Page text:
The life and times of Cazuza, Brazilian singer/poet/enfant terrible, from his start with rock group "Barão Vermelho", to his death from Aids, in 1990, showing his career, love affairs, and involvement with drugs.
Daniel de Oliveira,
A trip to the mental institution hell. This odyssey is lived by Neto, a middle class teenager, who lives a normal life until his father sends him to a mental institution after finding drugs... See full summary »
After a bloody invasion of the BOPE in the High-Security Penitentiary Bangu 1 in Rio de Janeiro to control a rebellion of interns, the Lieutenant-Colonel Roberto Nascimento and the second in command Captain André Matias are accused by the Human Right Aids member Diogo Fraga of execution of prisoners. Matias is transferred to the corrupted Military Police and Nascimento is exonerated from the BOPE by the Governor. However, due to the increasing popularity of Nascimento, the Governor invites him to team-up with the intelligence area of the Secretary of Security. Along the years, Fraga, who is married with Nascimento's former wife, is elected State Representative and Nascimento's son Rafael has issues with his biological father. Meanwhile Nascimento and the BOPE expel the drug dealers from several slums but another enemy arises: the militia led by Major Rocha and supported by the Governor, the Secretary of Security and politicians interested in votes. Nascimento is manipulated to help ...Written by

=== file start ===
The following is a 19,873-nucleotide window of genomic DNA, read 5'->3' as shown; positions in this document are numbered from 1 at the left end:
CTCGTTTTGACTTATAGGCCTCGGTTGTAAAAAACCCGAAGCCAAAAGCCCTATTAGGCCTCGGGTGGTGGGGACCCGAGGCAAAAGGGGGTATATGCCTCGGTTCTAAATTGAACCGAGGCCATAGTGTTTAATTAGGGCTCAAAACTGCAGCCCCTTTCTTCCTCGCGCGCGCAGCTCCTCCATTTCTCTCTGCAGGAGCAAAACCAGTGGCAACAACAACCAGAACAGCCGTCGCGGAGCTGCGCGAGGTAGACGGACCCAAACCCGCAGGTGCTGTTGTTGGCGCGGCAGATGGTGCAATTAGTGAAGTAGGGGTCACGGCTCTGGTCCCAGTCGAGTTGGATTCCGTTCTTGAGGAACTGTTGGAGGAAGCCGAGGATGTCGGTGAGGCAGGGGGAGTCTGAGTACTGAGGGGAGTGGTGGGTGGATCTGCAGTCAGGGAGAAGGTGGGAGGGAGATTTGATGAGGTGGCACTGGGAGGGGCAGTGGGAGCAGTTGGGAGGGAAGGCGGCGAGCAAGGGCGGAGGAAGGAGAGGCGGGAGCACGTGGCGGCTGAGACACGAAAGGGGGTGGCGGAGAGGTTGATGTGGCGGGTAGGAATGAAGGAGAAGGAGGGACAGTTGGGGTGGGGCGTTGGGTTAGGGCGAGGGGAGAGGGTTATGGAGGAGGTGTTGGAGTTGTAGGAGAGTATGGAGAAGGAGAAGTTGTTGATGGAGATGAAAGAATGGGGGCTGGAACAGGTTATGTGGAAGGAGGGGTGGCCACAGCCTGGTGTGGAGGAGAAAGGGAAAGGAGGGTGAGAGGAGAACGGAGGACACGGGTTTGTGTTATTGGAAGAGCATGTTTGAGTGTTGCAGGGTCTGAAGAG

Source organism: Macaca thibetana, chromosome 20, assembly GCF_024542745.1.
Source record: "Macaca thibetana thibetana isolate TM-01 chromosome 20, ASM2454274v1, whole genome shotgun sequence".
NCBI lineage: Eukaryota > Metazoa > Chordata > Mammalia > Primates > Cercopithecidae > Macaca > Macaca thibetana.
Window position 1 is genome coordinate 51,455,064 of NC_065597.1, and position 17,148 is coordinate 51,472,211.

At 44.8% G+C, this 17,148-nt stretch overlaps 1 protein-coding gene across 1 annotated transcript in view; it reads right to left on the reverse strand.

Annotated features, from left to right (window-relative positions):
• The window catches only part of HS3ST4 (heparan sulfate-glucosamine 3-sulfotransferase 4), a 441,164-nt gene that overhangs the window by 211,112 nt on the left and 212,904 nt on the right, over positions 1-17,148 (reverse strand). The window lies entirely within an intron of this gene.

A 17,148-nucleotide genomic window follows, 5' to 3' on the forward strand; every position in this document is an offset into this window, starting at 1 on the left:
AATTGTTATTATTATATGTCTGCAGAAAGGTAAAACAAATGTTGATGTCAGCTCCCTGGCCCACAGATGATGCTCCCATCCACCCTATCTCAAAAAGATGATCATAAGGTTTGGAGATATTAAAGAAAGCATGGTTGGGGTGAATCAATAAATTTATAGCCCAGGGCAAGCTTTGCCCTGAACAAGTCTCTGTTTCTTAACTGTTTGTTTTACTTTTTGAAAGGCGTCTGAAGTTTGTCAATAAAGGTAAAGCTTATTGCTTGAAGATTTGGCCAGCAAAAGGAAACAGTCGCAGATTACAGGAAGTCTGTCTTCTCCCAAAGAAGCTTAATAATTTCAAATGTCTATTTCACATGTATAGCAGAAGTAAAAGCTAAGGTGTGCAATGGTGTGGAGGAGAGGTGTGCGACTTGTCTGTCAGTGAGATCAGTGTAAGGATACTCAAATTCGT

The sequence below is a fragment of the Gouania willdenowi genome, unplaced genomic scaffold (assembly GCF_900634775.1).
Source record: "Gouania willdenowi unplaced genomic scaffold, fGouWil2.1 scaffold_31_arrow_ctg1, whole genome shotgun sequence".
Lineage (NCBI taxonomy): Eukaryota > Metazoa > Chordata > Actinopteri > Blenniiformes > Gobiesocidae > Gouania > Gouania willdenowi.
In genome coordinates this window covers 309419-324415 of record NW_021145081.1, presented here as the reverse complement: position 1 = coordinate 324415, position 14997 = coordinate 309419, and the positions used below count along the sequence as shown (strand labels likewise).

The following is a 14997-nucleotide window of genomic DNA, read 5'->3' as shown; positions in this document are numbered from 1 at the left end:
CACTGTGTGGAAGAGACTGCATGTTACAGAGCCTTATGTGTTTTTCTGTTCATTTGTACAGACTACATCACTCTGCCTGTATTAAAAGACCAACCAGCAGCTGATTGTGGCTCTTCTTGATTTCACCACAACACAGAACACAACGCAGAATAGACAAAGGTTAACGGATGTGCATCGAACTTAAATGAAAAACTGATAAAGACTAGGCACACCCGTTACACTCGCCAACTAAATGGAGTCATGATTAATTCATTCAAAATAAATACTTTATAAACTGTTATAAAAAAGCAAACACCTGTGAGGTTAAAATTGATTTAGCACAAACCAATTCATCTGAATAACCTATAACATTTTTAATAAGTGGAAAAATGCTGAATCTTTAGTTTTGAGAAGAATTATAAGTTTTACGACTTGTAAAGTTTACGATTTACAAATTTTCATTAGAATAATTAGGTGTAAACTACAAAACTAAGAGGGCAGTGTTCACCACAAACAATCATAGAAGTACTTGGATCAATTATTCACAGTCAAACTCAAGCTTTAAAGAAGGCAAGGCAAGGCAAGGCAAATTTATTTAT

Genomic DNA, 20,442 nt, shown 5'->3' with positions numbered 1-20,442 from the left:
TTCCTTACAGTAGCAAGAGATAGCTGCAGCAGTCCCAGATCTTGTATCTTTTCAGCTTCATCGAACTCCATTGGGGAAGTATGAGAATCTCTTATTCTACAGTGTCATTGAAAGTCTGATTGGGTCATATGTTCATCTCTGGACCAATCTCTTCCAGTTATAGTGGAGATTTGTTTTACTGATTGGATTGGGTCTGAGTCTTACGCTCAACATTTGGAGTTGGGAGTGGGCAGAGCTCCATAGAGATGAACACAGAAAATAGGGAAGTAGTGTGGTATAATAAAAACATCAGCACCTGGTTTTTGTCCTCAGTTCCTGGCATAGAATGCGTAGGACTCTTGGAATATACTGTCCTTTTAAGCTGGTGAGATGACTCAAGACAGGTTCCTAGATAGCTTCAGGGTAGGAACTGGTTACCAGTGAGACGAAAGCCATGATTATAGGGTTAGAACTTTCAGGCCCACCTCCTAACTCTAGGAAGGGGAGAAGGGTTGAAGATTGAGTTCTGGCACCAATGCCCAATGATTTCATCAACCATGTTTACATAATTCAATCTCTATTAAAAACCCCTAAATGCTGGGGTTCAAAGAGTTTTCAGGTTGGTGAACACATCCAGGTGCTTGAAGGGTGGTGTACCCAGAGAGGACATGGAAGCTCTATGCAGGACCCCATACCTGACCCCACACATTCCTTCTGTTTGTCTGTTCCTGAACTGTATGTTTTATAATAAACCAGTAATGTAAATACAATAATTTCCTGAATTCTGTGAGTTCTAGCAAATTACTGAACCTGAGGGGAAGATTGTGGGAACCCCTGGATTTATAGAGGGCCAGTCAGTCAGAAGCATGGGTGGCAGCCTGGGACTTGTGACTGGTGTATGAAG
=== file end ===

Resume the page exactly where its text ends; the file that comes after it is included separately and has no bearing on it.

Claudio Carvalho, Rio de Janeiro, Brazil